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Here's how lighting can help you work and sleep during lockdown
Our head of lighting, Fabiana Nery Pardhanani, explains how lighting affects our mood and mental health in this Q&A.
Q: What is the best way to light my home workspace?
A: Lockdown means have all been working at home for a while now and in different ways to how we worked before. Depending on your job and home situation, you might be working in different rooms and at different times of the day for instance. Whatever your situation, good lighting can help you work and sleep better.
The basic rule is to make sure you have the correct amount of lighting around you and not to strain your eyes. If you are working during the day, find a comfortable spot with ventilation and as much natural light as possible.
The natural light emits a blue light during the daytime which is beneficial for our working and exercise routines. If you are working in the evening you need extra artificial light support. However the evening light cannot be as bright as during the day, because it can be disruptive to our circadian rhythms and the production of the melatonin, or sleep, hormone.
Make sure you have got a good light in the room and additional task lights at the desk. Your computer desk should also be perpendicular to the window to avoid glare to the screen. Different types of light work in different ways, working light is a cooler colour (exposure to blue), which keeps you alert, while house lighting is a warmer colour (exposure to orange), which is good for relaxation.
Q: How can we get a better sleep routine during lockdown?
A: Sunlight and darkness can trigger the release of different hormones in your brain. Serotonin is sometimes called the happy hormone and is associated with boosting mood and helping a person feel calm and focused.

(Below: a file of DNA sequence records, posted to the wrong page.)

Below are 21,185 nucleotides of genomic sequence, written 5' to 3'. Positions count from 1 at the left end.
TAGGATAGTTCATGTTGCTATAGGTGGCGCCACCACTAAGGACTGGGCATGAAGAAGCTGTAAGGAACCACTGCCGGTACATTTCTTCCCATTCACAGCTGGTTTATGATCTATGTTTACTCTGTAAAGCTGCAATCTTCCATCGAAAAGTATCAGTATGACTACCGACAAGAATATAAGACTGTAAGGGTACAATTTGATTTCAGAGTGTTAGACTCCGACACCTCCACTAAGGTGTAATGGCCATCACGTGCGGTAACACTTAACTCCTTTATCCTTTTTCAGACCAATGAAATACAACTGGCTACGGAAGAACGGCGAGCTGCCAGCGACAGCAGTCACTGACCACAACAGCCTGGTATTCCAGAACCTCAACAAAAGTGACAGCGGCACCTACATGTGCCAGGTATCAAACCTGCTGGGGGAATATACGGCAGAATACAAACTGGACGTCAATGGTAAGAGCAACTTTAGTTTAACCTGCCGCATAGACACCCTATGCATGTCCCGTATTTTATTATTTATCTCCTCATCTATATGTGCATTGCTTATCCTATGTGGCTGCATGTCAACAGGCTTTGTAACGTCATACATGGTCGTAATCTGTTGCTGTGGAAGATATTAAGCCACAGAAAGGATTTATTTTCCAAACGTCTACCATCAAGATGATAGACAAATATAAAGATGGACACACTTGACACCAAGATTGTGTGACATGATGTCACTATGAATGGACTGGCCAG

At night, darker lighting triggers the brain to make another hormone called melatonin, the sleep hormone. If you work until later with the help of artificial light you can suppress the melatonin hormone, which will not help you to have a good night's sleep.
Studies have found that continually suppressing melatonin can increase health problems, so the best solution is to try and create a good routine to your working day and have an evening rest time so that your hormones won’t be disturbed. If you are struggling to sleep, try and get more orange light into your room after 6pm. The increased secretion of melatonin hormones in your body will make you feel calmer and more sleepy.
Q: How does lighting affect our mood during the day?
A: We all perceive lighting differently and its effects are individual to each person. It also depends on age and varies from hemisphere and country we live in. Some people prefer a warm colour than the cool colour and vice-versa.
There is a very strong link with light and our emotional state, with feeling sleeping and alert as said above. Health considerations include the influence of blue light on sleep, other circadian-mediated symptoms and prescribed treatments that target the circadian rhythms - physical, mental and behavioural movements that follow a daily cycle 24hours.
Q: How does our Circadian Rhythm affect our health?
A: Until the invention of the electric light, the sun was the only source of light for humans. In the evening people were simply in the dark, other than perhaps having light from a flickering candle or fireplace.
In our time, the view from space shows that large parts of the Earth are illuminated. That is pretty much fine, we can read longer, work longer and stay out longer, but we may also be paying a price for all the artificial light and it may affect some people more strongly than others.
Too much light at the wrong time of day can damage the body’s circadian rhythm – our body’s own internal clock. A continually disrupted circadian rhythm can make us physically and mentally ill, which is why it is so important to think about how and where we work, at home and in the office, and how our space is lighted.
For more information on how best to light your office workspace please contact Fabiana.
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